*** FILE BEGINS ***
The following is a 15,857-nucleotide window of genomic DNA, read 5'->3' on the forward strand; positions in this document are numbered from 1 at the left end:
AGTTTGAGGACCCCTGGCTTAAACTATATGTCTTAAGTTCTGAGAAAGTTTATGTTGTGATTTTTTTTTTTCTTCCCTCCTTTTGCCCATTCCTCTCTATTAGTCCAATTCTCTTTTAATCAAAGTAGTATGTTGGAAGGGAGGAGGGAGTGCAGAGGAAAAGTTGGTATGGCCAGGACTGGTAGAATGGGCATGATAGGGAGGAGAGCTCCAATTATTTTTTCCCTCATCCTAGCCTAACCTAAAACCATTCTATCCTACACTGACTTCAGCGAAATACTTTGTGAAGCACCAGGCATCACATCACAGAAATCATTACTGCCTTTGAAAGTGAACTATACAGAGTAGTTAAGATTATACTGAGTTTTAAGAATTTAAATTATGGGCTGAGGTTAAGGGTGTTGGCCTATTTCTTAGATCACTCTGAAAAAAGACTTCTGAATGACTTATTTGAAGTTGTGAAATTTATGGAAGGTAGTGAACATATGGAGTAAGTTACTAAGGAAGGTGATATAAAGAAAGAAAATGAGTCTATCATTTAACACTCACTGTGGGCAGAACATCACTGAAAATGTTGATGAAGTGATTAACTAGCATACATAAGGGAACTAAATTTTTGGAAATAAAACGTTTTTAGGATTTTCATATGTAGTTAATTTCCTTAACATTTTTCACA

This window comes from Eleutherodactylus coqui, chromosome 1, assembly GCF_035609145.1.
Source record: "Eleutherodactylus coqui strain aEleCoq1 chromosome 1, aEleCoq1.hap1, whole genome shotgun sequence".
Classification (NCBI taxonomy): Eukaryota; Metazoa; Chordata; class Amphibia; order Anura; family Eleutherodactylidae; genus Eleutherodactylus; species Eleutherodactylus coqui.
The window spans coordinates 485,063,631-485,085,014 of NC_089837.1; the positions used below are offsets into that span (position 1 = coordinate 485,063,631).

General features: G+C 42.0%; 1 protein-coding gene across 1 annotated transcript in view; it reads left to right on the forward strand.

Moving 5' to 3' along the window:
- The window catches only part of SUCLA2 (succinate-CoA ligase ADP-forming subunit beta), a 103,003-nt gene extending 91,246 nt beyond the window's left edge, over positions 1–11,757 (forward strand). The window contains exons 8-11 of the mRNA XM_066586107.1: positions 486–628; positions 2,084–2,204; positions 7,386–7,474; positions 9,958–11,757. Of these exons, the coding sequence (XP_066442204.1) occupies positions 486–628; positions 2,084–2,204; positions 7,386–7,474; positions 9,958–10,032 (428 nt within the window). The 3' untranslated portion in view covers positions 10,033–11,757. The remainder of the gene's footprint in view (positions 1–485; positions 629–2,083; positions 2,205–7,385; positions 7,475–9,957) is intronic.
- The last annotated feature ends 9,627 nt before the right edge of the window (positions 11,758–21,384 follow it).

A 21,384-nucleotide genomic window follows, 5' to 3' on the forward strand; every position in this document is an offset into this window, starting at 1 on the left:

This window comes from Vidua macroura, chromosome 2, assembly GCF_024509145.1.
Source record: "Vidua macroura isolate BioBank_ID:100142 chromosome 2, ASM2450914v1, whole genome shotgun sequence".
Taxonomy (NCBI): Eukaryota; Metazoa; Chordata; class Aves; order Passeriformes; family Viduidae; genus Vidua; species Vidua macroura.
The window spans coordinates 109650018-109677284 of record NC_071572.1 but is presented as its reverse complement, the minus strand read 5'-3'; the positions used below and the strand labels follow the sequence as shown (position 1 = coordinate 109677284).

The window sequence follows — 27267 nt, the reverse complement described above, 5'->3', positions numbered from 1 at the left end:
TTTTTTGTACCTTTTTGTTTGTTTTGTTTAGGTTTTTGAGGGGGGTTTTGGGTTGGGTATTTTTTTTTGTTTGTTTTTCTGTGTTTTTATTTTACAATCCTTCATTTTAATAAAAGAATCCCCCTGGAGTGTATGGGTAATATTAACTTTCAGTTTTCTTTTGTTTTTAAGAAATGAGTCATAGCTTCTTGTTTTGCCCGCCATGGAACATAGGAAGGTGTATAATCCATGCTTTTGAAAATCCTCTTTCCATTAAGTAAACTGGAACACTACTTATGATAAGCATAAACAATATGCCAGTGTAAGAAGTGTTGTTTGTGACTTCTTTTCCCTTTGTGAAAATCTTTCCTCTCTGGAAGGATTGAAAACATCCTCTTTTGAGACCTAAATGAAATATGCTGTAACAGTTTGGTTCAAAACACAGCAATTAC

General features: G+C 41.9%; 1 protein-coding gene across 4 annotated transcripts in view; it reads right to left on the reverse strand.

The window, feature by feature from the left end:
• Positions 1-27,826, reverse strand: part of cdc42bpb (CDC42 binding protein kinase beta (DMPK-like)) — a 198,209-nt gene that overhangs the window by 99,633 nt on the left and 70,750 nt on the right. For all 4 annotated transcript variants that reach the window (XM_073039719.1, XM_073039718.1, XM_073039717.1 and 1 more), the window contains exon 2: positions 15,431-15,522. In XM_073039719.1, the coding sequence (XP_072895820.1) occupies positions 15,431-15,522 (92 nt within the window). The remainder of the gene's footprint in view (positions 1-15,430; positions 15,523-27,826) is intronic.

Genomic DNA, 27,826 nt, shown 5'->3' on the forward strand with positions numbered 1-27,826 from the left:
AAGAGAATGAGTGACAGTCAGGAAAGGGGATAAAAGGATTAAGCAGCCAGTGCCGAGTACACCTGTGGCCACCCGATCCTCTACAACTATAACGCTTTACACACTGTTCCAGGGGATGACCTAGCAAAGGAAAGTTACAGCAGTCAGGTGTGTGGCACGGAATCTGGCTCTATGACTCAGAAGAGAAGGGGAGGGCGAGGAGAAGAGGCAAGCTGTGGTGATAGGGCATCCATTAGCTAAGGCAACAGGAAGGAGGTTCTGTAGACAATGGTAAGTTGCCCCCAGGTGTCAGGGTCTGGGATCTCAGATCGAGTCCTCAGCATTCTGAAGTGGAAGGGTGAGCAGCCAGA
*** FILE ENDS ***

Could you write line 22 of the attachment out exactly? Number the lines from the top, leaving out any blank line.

AAGAGAATGAGTGACAGTCAGGAAAGGGGATAAAAGGATTAAGCAGCCAGTGCCGAGTACACCTGTGGCCACCCGATCCTCTACAACTATAACGCTTTACACACTGTTCCAGGGGATGACCTAGCAAAGGAAAGTTACAGCAGTCAGGTGTGTGGCACGGAATCTGGCTCTATGACTCAGAAGAGAAGGGGAGGGCGAGGAGAAGAGGCAAGCTGTGGTGATAGGGCATCCATTAGCTAAGGCAACAGGAAGGAGGTTCTGTAGACAATGGTAAGTTGCCCCCAGGTGTCAGGGTCTGGGATCTCAGATCGAGTCCTCAGCATTCTGAAGTGGAAGGGTGAGCAGCCAGA